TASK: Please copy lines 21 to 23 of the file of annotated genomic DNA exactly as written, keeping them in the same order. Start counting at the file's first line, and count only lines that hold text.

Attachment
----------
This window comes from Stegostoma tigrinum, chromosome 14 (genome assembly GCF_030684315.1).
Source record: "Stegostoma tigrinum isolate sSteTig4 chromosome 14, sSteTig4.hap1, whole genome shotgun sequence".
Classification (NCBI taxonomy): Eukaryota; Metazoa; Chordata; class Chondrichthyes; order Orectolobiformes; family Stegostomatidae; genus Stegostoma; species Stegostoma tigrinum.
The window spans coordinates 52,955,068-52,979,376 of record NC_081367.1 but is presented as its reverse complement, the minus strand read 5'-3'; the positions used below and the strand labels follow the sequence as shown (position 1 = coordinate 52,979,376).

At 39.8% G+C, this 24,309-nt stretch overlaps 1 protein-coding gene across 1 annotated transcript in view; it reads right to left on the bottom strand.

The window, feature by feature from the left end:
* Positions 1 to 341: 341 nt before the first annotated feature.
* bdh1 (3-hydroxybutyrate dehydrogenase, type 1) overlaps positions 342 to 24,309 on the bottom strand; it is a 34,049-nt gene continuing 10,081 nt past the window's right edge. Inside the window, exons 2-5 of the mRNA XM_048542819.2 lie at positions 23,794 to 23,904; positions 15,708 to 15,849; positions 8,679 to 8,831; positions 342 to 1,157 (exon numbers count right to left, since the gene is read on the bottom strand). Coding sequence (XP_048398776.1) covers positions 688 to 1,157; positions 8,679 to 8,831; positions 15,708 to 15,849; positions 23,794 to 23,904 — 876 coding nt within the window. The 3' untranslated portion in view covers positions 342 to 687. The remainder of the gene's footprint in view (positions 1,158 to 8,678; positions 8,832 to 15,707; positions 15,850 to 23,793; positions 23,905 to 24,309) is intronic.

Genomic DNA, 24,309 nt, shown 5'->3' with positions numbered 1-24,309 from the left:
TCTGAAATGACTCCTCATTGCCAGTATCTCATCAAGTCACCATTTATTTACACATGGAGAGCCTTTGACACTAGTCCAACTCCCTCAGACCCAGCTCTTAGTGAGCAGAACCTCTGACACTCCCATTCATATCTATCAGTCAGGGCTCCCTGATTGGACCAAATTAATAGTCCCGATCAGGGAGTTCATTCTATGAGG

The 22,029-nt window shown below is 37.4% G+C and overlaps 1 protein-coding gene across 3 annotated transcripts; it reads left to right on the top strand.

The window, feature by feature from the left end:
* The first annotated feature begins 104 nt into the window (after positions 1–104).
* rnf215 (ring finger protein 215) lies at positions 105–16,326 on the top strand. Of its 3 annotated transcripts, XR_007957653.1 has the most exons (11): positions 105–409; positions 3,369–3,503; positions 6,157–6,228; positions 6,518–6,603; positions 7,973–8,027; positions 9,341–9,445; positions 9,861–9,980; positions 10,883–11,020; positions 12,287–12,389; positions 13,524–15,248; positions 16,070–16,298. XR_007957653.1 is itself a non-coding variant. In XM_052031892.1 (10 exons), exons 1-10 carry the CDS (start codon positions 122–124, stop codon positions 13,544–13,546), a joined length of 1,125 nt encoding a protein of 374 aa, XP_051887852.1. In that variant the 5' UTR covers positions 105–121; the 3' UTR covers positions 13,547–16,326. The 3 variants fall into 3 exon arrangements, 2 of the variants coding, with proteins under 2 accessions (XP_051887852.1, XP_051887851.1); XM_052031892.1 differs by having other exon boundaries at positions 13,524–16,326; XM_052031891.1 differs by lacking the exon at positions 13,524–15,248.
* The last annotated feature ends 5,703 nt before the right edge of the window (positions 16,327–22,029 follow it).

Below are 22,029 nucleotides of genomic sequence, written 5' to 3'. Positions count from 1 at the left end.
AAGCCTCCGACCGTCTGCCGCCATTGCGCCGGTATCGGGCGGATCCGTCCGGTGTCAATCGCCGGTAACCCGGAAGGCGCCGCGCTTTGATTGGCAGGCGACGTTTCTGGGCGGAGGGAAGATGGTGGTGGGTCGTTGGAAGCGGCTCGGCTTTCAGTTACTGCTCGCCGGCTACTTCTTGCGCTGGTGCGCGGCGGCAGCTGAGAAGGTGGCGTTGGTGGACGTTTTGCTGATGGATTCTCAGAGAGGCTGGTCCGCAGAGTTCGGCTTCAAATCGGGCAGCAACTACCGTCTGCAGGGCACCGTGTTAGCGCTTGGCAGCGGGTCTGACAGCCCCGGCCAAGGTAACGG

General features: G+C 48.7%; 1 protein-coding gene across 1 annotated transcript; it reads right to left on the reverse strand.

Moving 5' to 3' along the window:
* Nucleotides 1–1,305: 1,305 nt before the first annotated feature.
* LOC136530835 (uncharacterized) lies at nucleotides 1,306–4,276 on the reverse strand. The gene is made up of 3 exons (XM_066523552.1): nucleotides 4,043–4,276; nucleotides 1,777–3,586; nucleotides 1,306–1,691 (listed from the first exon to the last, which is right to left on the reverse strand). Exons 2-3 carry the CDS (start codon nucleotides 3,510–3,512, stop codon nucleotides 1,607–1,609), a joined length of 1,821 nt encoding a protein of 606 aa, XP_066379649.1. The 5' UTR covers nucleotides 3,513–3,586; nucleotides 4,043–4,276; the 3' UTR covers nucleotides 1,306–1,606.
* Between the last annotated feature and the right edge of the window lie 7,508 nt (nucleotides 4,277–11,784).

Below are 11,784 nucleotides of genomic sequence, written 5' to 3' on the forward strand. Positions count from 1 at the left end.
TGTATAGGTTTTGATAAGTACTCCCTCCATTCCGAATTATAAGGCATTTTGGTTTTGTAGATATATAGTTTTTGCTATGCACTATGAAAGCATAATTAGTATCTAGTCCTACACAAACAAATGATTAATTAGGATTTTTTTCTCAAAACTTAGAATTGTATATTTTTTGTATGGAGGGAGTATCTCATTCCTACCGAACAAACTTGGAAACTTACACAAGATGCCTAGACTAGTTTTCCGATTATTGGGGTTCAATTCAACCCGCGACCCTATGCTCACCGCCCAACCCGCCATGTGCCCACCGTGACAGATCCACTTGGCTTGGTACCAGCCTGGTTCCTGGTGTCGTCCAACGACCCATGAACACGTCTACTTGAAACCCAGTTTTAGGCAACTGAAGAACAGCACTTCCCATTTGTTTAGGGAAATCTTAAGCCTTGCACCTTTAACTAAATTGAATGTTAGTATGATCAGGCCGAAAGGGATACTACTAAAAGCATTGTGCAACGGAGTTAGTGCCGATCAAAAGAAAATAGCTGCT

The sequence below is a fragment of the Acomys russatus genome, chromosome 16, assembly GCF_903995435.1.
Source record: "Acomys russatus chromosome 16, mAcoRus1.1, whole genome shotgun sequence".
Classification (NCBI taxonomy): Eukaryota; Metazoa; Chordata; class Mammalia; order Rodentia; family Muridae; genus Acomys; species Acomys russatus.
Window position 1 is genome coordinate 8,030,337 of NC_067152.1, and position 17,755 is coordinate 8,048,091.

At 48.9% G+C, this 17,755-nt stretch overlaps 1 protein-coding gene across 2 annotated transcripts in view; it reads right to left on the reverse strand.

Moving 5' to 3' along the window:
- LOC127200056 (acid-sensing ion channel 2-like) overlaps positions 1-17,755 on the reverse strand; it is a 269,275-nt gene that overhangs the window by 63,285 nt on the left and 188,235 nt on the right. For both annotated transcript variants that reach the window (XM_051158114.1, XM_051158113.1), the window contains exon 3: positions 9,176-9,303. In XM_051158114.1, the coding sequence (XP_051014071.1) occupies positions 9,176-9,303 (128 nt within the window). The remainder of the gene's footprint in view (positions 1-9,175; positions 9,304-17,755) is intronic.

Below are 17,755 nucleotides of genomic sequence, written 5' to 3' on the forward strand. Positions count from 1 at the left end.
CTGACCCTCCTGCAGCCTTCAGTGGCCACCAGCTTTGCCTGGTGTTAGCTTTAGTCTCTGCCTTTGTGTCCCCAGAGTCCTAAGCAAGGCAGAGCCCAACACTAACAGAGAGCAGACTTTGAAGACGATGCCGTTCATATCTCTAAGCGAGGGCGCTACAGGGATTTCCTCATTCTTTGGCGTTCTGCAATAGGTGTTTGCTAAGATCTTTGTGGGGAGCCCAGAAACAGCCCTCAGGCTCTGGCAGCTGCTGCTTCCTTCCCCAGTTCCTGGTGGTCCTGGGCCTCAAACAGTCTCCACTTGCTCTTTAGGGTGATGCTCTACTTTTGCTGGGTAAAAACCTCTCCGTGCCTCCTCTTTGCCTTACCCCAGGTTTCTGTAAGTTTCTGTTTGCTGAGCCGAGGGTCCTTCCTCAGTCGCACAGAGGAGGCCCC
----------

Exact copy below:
* LOC136530835 (uncharacterized) lies at nucleotides 1,306–4,276 on the reverse strand. The gene is made up of 3 exons (XM_066523552.1): nucleotides 4,043–4,276; nucleotides 1,777–3,586; nucleotides 1,306–1,691 (listed from the first exon to the last, which is right to left on the reverse strand). Exons 2-3 carry the CDS (start codon nucleotides 3,510–3,512, stop codon nucleotides 1,607–1,609), a joined length of 1,821 nt encoding a protein of 606 aa, XP_066379649.1. The 5' UTR covers nucleotides 3,513–3,586; nucleotides 4,043–4,276; the 3' UTR covers nucleotides 1,306–1,606.
* Between the last annotated feature and the right edge of the window lie 7,508 nt (nucleotides 4,277–11,784).

Below are 11,784 nucleotides of genomic sequence, written 5' to 3' on the forward strand. Positions count from 1 at the left end.